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Food Websites Tempt Kids

Children are getting a bellyful of food marketing through Internet games and websites touting products such as Snickers, Lucky Charms and Cheetos, according to a study released Wednesday by the Kaiser Family Foundation.

In the first comprehensive review of food marketing to children on the Web, the research found 85% of leading brands that target kids in TV ads also have games and other material on the Internet. The sites promote snacks, cereal, fast food, sugary drinks and candy.

More than 500 "advergames" such as Hershey's Syrup Squirt, LifeSavers Boardwalk Bowling and M&Ms Trivia Game were offered on 77 websites.

Many sites have special features. has a jingle contest for songs about Oreo cookies; McDonald's has pages for kids to color;, which promotes the Quaker Oats cereal, offers screensavers.

"Kids who are going to these sites are immersed in a world of branded entertainment involving foods," says Vicky Rideout, director of Kaiser's Program for the Study of Entertainment Media and Health. "Online advertising to kids today doesn't have nearly as broad of a reach as TV advertising does, but it does have a lot deeper reach."

The study "is certainly an eye-opener in terms of the amount of food advertising to kids on the Web," says William Dietz of the Division of Nutrition and Physical Activity at the Centers for Disease Control and Prevention.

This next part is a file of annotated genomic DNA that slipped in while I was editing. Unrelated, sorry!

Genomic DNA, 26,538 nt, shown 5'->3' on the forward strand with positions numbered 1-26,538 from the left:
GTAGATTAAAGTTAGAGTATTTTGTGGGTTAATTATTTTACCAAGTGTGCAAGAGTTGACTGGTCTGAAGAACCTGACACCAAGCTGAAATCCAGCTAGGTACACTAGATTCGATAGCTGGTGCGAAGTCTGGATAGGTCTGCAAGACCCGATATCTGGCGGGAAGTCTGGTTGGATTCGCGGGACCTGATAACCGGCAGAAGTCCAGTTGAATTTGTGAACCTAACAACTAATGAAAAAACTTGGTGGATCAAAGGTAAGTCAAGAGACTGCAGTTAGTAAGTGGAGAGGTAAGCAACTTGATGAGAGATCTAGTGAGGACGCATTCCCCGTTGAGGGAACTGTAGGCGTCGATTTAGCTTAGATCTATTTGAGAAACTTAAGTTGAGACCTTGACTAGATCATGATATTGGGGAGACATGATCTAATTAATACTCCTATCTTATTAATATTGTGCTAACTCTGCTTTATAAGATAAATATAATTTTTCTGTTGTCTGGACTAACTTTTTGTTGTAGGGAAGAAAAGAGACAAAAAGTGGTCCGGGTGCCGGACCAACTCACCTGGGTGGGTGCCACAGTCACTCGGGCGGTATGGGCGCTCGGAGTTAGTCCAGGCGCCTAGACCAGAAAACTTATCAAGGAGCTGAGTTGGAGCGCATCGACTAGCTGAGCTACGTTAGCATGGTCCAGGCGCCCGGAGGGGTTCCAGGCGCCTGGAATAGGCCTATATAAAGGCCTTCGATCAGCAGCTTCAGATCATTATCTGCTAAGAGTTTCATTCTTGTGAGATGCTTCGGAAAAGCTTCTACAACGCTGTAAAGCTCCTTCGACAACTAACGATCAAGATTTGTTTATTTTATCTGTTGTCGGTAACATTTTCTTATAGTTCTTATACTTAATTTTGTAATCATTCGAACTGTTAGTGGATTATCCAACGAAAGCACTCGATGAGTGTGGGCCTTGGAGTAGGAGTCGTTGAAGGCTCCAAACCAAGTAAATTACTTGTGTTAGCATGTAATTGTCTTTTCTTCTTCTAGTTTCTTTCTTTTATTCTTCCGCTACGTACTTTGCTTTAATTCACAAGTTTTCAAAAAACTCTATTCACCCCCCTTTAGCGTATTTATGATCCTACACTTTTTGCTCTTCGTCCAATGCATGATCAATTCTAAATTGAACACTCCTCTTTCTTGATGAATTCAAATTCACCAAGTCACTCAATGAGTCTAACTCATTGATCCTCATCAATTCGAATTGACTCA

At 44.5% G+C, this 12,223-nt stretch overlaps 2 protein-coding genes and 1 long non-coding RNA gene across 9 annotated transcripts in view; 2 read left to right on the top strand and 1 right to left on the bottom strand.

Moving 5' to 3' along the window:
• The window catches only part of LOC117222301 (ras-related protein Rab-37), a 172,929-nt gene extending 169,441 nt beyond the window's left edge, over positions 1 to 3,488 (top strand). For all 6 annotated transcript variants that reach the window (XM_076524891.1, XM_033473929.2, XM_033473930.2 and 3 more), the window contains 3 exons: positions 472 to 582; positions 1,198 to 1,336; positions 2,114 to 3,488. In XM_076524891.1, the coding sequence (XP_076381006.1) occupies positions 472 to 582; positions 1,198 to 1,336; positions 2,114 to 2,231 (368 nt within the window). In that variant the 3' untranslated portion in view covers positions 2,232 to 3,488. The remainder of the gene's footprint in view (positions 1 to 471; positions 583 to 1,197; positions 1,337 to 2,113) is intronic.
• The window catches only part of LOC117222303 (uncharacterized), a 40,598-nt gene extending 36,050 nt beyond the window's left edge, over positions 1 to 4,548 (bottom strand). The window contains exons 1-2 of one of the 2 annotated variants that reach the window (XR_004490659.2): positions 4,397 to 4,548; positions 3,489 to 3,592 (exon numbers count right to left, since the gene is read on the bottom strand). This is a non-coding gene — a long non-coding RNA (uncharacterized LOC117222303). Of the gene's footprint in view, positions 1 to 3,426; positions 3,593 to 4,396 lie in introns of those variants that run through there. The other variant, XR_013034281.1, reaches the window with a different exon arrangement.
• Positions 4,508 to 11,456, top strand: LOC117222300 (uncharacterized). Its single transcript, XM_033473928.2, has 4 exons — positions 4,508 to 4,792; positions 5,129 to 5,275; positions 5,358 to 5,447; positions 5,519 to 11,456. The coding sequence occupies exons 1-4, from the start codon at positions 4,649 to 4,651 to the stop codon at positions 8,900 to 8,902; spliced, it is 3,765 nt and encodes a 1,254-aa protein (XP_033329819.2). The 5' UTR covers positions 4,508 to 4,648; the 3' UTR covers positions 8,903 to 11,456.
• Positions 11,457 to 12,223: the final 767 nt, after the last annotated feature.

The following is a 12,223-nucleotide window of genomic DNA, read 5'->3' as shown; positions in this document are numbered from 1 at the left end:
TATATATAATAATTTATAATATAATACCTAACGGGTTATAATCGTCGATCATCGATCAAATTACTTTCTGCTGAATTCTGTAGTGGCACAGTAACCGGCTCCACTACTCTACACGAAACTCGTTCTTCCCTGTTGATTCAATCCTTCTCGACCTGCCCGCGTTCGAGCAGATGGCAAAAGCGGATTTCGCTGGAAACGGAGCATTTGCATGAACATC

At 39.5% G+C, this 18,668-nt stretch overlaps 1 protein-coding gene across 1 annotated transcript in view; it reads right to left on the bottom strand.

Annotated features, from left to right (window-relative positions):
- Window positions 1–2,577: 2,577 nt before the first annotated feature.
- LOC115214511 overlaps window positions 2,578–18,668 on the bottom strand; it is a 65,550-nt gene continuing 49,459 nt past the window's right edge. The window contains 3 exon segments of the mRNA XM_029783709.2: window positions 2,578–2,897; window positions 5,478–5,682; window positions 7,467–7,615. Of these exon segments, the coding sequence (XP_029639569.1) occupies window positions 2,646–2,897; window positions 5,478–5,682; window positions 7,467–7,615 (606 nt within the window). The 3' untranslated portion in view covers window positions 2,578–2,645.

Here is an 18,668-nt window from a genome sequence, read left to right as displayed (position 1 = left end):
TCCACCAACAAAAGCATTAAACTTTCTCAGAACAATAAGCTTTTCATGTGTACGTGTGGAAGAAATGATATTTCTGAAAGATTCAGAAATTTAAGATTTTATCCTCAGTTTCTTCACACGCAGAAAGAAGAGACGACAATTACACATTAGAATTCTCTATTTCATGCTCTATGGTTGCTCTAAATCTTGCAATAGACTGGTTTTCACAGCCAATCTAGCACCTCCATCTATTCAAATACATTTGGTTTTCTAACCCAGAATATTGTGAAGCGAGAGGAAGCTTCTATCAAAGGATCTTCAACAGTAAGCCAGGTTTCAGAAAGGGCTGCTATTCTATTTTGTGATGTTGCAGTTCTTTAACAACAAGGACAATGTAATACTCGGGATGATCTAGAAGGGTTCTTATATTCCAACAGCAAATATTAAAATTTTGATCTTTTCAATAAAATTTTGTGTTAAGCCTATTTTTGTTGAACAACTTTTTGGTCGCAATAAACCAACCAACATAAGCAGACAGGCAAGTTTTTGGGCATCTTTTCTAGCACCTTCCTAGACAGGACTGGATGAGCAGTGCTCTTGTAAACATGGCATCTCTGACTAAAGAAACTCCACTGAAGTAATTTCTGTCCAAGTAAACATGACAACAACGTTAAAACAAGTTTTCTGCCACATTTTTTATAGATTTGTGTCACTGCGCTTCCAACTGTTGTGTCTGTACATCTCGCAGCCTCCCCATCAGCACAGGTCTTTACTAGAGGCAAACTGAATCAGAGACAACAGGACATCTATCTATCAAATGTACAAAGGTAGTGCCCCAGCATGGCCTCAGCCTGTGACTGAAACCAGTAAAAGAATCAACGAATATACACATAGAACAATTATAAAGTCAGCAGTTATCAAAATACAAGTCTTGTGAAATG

Policymakers and health experts increasingly are concerned about the role food advertising plays in childhood obesity. About 25 million children, or one-third of children and teens in the USA, are either overweight or on the brink of becoming so.

The study found that the 77 websites for major food products had 4,000 pages designed for kids. The sites received about 12.2 million visits from children ages 2 to 11 during a three-month period in 2005. Among other findings:

• 53% of the sites, such as, have commercials. Some sites have webisodes, which are serialized cartoons or TV shows featuring products or characters.

• 64% use viral marketing, urging children to e-mail their friends with a link to the site.

• 38% have incentives for children to buy foods to get access to special games or prizes.

• 25% offer children under 12 a membership so they can receive information about special offers, new commercials and new brands.

Margo Wootan of the Center for Science in the Public Interest, a consumer group, says, "The foods marketed to kids on the Internet and television are almost devoid of nutritional quality."

Something needs to be done about advertising to kids, which is "incredibly pernicious," says psychologist Kelly Brownell of the Rudd Center for Food Policy and Obesity at Yale University. "Our government will not even admit it is a problem."

But Daniel Jaffe of the Association of National Advertisers says: "We do not believe that stopping all advertising of foods to kids or putting massive government restrictions on it is going to solve the childhood obesity crisis. That hasn't worked anywhere. The Children's Advertising Review Unit has been working with the advertising community to refine its standards."

Nancy Daigler of Kraft Foods says, "By the end of the year, only our better-for-you products (the Sensible Solution line) will appear on Kraft websites that primarily reach children ages 6-11."

Says Brownell: "Parents should tell their children they are being advertised to and manipulated in the guise of games. And parents should use software to block the sites."

Reference Source 101
July 21, 2006

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